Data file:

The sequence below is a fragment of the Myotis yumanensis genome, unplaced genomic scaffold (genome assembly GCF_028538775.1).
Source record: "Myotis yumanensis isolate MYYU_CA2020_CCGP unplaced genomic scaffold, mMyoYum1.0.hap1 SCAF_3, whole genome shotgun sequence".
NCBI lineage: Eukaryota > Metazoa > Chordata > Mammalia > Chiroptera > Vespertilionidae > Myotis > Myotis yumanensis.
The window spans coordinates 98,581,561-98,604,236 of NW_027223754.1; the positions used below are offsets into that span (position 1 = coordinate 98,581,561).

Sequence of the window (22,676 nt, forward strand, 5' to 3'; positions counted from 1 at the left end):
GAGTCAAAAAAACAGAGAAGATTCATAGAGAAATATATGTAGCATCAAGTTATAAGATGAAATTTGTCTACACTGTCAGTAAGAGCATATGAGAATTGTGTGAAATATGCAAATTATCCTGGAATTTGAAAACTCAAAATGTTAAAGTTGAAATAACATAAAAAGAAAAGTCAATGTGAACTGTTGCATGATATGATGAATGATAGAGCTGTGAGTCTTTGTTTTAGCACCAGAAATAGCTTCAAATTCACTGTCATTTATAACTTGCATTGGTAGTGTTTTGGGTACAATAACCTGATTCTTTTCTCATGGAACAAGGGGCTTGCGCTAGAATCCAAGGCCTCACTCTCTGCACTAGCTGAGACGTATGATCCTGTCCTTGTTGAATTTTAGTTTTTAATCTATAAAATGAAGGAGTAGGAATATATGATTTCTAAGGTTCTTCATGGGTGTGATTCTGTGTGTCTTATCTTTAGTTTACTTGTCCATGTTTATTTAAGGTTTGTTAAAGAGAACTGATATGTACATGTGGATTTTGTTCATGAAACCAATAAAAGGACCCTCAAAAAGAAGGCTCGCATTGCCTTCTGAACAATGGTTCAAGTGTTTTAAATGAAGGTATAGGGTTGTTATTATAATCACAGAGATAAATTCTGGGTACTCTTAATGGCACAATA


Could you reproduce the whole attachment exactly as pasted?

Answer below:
The sequence below is a fragment of the Myotis yumanensis genome, unplaced genomic scaffold (genome assembly GCF_028538775.1).
Source record: "Myotis yumanensis isolate MYYU_CA2020_CCGP unplaced genomic scaffold, mMyoYum1.0.hap1 SCAF_3, whole genome shotgun sequence".
NCBI lineage: Eukaryota > Metazoa > Chordata > Mammalia > Chiroptera > Vespertilionidae > Myotis > Myotis yumanensis.
The window spans coordinates 98,581,561-98,604,236 of NW_027223754.1; the positions used below are offsets into that span (position 1 = coordinate 98,581,561).

Sequence of the window (22,676 nt, forward strand, 5' to 3'; positions counted from 1 at the left end):
GAGTCAAAAAAACAGAGAAGATTCATAGAGAAATATATGTAGCATCAAGTTATAAGATGAAATTTGTCTACACTGTCAGTAAGAGCATATGAGAATTGTGTGAAATATGCAAATTATCCTGGAATTTGAAAACTCAAAATGTTAAAGTTGAAATAACATAAAAAGAAAAGTCAATGTGAACTGTTGCATGATATGATGAATGATAGAGCTGTGAGTCTTTGTTTTAGCACCAGAAATAGCTTCAAATTCACTGTCATTTATAACTTGCATTGGTAGTGTTTTGGGTACAATAACCTGATTCTTTTCTCATGGAACAAGGGGCTTGCGCTAGAATCCAAGGCCTCACTCTCTGCACTAGCTGAGACGTATGATCCTGTCCTTGTTGAATTTTAGTTTTTAATCTATAAAATGAAGGAGTAGGAATATATGATTTCTAAGGTTCTTCATGGGTGTGATTCTGTGTGTCTTATCTTTAGTTTACTTGTCCATGTTTATTTAAGGTTTGTTAAAGAGAACTGATATGTACATGTGGATTTTGTTCATGAAACCAATAAAAGGACCCTCAAAAAGAAGGCTCGCATTGCCTTCTGAACAATGGTTCAAGTGTTTTAAATGAAGGTATAGGGTTGTTATTATAATCACAGAGATAAATTCTGGGTACTCTTAATGGCACAATA